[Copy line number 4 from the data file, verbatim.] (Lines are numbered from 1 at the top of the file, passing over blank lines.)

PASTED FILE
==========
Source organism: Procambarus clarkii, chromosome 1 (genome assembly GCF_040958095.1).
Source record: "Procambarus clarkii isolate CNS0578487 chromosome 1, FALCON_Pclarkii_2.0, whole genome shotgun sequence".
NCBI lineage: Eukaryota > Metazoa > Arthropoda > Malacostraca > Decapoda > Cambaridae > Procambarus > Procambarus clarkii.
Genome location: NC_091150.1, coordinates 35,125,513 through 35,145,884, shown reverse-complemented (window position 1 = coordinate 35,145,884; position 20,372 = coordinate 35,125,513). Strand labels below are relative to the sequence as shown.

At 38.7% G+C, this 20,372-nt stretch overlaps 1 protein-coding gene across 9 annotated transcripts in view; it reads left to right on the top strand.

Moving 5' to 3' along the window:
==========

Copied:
Genome location: NC_091150.1, coordinates 35,125,513 through 35,145,884, shown reverse-complemented (window position 1 = coordinate 35,145,884; position 20,372 = coordinate 35,125,513). Strand labels below are relative to the sequence as shown.